James Pethokoukis

Higher growth vs. rising unemployment

August 3, 2009

Two fun factoids:

1) During the past two recessions, the unemployment rate kept rising for 15 months (1990-91 downturn) and 19 months (2001 downturn) after the recession officially ended, according to the National Bureau of Economcic Research.  If that happens now, we are looking at rising joblessness right smack into Election Day 2010.

This is how bad that jobs report was …

July 2, 2009

Economist David Rosenberg thinks the jobs report was, in effect, a boot heel stomping all over the green shoots:

Unemployment in June at 9.5 percent … or is it 10 percent?

July 2, 2009

According to the Labor Department, the economy lost 467,000 jobs and the unemployment rate ticked up to 9.5 percent in June.  But lots of workers have stopped looking for work and that skews the unemployment rate. If workers were looking for jobs in the same numbes as they were in June 2008 (we are talking about the labor force participation rate which was 66.1 percent then and 59.5 percent now), the unemployment rate would be at 10 percent.

White House: 10 percent unemployment ‘within months’

June 22, 2009

WH spokesman Robert Gibbs echoes what his boss said recently:

The U.S. unemployment rate is likely rise from already high levels to 10 percent in the next couple of months, a White House spokesman said on Monday.

Credit card meltdown?

June 22, 2009

Some doom and gloom from David Wyss of S&P via the NYPost:

David Wyss, S&P’s chief economist said banks should brace for a plastic meltdown as credit-card losses track the unemployment figures almost exactly. “Credit-card losses, on average, are equal to the unemployment rate plus about 5 percent,” he said, noting his estimates that the nationwide jobless rate could rise as high as 12.5 percent by 2011.

The timing of the Fed exit strategy

June 15, 2009

When will the Federal Reserve begin to execute its exit strategy? Well, as far as the interest rate component goes, keep an eye on the job market.  At least that is how economists John Ryding and Conrad DeQuadros see things:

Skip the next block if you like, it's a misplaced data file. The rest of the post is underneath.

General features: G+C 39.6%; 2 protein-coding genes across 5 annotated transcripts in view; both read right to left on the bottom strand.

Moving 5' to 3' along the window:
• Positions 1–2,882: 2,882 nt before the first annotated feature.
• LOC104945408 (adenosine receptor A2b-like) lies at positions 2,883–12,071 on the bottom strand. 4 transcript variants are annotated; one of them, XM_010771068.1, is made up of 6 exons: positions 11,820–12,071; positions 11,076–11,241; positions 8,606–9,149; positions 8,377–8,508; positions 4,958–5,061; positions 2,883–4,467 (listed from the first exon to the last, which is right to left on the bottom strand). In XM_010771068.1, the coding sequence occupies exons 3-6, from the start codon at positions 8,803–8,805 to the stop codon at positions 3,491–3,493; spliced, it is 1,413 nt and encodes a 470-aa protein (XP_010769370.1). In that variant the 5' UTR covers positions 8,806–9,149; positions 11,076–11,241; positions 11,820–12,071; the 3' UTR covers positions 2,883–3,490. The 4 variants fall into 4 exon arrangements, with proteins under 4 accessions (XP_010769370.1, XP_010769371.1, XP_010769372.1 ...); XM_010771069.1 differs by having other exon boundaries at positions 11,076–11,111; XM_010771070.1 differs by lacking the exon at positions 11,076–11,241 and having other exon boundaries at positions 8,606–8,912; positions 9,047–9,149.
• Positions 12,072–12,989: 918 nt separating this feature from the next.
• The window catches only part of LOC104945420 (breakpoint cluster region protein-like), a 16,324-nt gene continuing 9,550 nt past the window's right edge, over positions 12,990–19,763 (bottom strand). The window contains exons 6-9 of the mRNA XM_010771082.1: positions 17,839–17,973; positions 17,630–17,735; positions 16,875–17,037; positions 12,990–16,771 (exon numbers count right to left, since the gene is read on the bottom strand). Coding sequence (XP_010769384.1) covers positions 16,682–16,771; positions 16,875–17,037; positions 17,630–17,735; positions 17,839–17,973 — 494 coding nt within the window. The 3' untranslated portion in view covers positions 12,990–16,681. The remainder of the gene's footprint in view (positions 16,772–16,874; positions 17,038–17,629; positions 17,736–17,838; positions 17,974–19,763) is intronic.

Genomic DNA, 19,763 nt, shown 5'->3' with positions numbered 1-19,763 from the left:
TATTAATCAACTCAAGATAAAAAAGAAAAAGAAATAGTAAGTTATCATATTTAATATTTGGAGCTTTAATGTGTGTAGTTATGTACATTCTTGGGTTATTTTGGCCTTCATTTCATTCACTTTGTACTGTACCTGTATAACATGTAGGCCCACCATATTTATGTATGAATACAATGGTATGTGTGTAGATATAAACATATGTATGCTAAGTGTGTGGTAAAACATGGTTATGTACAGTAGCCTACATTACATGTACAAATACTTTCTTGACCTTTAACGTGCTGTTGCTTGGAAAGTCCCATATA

An improving job market? Maybe not

June 10, 2009

The below chart, highlighted by Jeffrey Frankel of RGE Monitor, provides a counterpoint to the idea that the labor market is improving and employers are gearing up to hire. If they were, wouldn’t they first push their folks to work more hours?

More unemployment gloom

June 9, 2009

From IHS Global:

The economy remains on track to bottom out soon—at least in output terms. We expect the rate of contraction in GDP to slow in the current quarter (to minus 2.8%), before GDP edges higher in the second half of the year. But a rapid recovery is not in prospect, after so extreme a financial shock. Economists may be able to declare the recession technically “over” some time in the third quarter, but it won’t feel that way for the unemployed, with the unemployment rate peaking at 10.3% in the first half of 2010.

SF Fed: Near 11 percent unemployment and a jobless recovery

June 9, 2009

The San Francisco Fed paints a gloomy outlook for the U.S. labor market with unemployment hitting near 11 percent next year and above 9 percent through 2011(bold is mine):